Today’s first reading and the gospel seem to have one thing in common: both the people of Israel to whom the message of Isaiah is addressed and John the Baptist are in a very uncomfortable situation. Israel is in exile and John is in prison.
These two situations can nurture a feeling or attitude of despair and hopelessness. From these readings one could say that like Israel who was tempted to give up amidst the suffering inflicted to them in Babylon, John’ s message to Jesus through his disciples seems to express in the human eyes a loss of hope.
However, while these lines of thoughts could be embraced to some extent, today’s readings are still leading us on the path of hope. Last week we reflected on the relationship between hope and repentance. This week we are given the opportunity to meditation on the relationship between hope and patience. Both Israel and John the Baptist are in dire situations. Imagine when you get hungry and you place order to a pizza delivery company. How often do you check your watch to see where the car delivery is? The longer it takes the more anxious and impatient we get. When we want something, we want it now. When we look around us, it seems like somehow the more things we have and the more conveniences we have, the more impatient we become when we have to wait for anything. But God who owns everything is Patient; he always gives us a second chance because as scriptures say, he does not take pleasure at the death of sinners but he wants all to come to repentance and to live. Can you imagine the length of time it takes for you and me to repent? God never loses hope in and for our return.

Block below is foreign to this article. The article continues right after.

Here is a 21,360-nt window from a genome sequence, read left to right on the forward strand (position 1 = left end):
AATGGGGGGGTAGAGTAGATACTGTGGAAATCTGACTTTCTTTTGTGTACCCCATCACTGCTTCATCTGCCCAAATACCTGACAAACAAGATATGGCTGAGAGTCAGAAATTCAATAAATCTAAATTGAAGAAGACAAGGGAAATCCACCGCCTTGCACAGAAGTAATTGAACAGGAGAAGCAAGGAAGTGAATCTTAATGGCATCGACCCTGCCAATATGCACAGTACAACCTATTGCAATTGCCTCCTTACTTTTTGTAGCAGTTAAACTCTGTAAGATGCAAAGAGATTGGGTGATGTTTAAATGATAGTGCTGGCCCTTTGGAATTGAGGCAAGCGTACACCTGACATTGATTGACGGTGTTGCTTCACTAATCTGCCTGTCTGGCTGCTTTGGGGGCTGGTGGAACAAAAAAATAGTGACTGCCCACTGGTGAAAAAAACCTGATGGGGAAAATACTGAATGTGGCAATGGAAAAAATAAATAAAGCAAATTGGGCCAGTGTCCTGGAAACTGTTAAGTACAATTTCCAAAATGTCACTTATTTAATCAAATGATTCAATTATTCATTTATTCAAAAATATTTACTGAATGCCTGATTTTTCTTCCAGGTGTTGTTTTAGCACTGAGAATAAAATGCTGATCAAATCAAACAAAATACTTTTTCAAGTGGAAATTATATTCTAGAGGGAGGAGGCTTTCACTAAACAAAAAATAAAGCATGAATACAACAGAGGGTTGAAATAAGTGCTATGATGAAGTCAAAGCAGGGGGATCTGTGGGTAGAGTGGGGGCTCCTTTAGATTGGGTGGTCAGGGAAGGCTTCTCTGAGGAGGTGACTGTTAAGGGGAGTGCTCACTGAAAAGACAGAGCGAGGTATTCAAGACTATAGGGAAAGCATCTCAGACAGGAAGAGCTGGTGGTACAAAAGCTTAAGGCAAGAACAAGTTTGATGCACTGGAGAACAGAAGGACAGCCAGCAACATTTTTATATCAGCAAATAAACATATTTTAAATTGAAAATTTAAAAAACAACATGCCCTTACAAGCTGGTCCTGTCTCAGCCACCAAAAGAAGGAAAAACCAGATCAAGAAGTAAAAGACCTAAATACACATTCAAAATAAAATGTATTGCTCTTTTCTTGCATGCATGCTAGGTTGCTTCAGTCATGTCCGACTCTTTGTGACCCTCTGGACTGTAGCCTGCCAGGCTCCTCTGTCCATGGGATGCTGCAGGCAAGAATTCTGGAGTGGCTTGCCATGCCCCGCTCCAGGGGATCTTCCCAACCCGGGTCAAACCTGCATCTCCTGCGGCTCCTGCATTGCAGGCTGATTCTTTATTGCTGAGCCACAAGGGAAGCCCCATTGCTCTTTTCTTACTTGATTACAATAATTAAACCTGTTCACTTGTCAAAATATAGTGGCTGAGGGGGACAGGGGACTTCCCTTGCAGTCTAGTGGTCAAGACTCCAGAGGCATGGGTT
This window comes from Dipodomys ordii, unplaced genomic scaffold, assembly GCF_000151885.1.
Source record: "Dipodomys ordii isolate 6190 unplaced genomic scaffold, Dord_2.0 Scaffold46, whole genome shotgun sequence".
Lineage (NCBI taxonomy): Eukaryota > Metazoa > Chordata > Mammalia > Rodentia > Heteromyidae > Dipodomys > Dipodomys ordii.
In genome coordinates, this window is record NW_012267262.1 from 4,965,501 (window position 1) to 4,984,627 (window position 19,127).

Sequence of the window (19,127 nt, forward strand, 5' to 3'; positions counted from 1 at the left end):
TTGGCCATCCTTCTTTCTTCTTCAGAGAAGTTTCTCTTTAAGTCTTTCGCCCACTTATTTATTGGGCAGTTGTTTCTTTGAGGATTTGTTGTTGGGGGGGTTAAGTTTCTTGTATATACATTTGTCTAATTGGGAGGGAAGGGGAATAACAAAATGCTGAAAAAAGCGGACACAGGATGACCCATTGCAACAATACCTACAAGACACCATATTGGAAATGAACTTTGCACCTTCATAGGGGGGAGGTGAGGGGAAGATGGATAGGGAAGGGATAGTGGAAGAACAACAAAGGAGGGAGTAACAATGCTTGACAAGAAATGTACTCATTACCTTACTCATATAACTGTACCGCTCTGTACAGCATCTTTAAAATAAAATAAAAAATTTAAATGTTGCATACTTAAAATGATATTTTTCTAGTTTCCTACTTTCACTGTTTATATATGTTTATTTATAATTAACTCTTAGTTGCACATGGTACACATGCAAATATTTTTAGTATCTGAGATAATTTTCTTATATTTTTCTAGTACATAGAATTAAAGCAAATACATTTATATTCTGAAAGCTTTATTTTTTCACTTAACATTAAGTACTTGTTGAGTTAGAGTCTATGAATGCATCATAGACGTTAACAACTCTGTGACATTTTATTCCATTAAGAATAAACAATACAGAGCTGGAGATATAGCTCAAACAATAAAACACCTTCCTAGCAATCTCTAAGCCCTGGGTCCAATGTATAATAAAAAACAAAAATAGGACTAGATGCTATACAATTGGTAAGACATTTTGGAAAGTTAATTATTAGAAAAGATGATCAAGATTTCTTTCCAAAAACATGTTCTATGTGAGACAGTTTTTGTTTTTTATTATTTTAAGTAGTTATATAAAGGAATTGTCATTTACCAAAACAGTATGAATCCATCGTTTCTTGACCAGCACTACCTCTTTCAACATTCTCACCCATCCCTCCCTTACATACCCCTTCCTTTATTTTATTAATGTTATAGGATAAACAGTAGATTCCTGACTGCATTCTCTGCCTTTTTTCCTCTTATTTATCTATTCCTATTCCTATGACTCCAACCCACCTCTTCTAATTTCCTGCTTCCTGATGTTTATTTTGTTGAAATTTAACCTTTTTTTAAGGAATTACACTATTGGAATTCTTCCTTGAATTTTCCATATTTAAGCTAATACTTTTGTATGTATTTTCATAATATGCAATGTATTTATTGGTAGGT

The relationship between hope and patience is made clear in today’s second reading. Hope strengthens the farmer’s patience. Time and again, Jesus teaches us about the connection between hope and patience in the gospels. The different parables of the kingdom compared to the mustard seed, a grain of wheat…, and so forth are ways Jesus highlights the relationship between hope and patience.
Today we are invited to look around and within ourselves and ask: what makes me so hopeless as to become impatient and to want God to be in my plan rather than myself immersing in God’s plan for me? What makes me so hopeless to lead to imagine that God does not pay heed to my prayers? As we wait and prepare for the coming of the Son of God, let us pray to God to nurture our hope through and by the virtue of patience. For these lead us to the joy of the coming of the Son of God we celebrate on this Sunday traditionally called “Gaudete” Sunday.
And let us continue to pray for one another and for our parish family.